St. Petersburg is a city built on a peninsula. With few options to expand outward, new developments are growing upward instead.
One project is set to soar above the rest on St. Petersburg’s burgeoning skyline: 400 Central Avenue. The condo and office tower being built in the heart of downtown will top out at 46 stories, making it the tallest building on Florida’s Gulf Coast.
When he pitched the idea in 2019, “everyone thought I was crazy,” said John Catsimatidis Sr., the building’s developer with Red Apple Group. It certainly wasn’t a first for the 74-year-old billionaire.
Born on the small Greek island of Nisyros and raised on the streets of Harlem, Catsimatidis made his fortune through grocery and gas stations before diving into the cut-throat world of New York real estate.
In his hometown, Catsimatidis has earned a reputation as a firebrand who loves to stir the pot on his radio show, The Cats Roundtable. He was an early supporter of President Donald Trump and had political ambitions of his own – running for Mayor of New York in 2009 and 2013.
In this interview, Catsimatidis discusses his plans for 400 Central, explains why he’s betting big on Florida and shares advice from his new memoir, ‘How Far Do You Want to Go?: Lessons from a Common-Sense Billionaire.’
How did you go from running grocery stores to investing in real estate?
I started in the supermarket business because I was able to start with just $10,000. After I had about 10 stores, I realized that no matter how successful your business is, if you didn’t own the real estate... Guess what? You don’t have anything.
I started buying up real estate in 1977. If you remember, in ‘77 it felt like the world was coming to an end in New York. I didn’t know any better. So I started buying up real estate with the theory that if I can’t find a tenant I’ll just open up a supermarket.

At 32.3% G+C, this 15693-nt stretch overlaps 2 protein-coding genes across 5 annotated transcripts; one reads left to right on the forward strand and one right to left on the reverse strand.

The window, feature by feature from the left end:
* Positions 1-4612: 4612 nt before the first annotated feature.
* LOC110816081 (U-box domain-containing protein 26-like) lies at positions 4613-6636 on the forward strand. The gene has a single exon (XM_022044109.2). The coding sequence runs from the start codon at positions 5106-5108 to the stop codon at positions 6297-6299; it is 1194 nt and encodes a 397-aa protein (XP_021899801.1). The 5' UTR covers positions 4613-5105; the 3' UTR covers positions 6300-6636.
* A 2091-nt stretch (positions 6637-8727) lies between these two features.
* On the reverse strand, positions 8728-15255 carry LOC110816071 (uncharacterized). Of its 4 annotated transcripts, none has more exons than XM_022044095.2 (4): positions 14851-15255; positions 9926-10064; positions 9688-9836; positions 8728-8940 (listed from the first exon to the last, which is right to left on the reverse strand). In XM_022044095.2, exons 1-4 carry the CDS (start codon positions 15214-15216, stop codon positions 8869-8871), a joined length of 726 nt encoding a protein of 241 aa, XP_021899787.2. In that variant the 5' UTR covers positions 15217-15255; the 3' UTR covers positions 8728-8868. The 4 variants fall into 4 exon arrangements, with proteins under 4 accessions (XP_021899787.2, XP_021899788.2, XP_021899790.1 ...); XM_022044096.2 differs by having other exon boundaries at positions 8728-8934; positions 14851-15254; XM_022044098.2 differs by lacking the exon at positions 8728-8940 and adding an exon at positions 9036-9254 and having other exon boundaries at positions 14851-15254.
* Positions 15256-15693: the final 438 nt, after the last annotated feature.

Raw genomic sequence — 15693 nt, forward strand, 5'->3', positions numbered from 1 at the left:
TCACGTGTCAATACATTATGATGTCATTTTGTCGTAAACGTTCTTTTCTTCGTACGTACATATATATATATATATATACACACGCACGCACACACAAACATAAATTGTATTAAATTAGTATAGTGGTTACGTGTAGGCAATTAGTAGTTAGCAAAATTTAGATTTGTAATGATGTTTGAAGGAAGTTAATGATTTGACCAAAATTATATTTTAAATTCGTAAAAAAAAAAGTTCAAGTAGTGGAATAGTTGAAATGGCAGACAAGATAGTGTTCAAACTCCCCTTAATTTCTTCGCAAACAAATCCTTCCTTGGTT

I put about $5 million into real estate to start. About four or five years later, that $5 million was worth $100 million.
You’ve made a name for yourself in New York. Why did you decide to take on Florida and more specifically, St. Petersburg?
My wife is from Indianapolis. Her parents moved out to St. Petersburg in 1980. So we’ve been going to St. Petersburg to visit them for over 40 years.
Her father always said to me, you have to invest here. So finally I listened.
I’ve always liked St Petersburg. They say that there’s 361 days of sunshine out of 365. In 100 years we’ve only had two hurricanes. They say it’s because of an old Indian rock or something like that. When a hurricane comes to the St. Petersburg area, it zigs left or zags right.
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I felt it was time to start to invest in Florida because I’ve reduced my investments in New York. I’m concerned about New York. Hundreds of thousands of people are moving out of New York. In Florida it’s the other way around. People are coming here. The Governor and the CFO are telling people ‘come on down,’ and people are listening.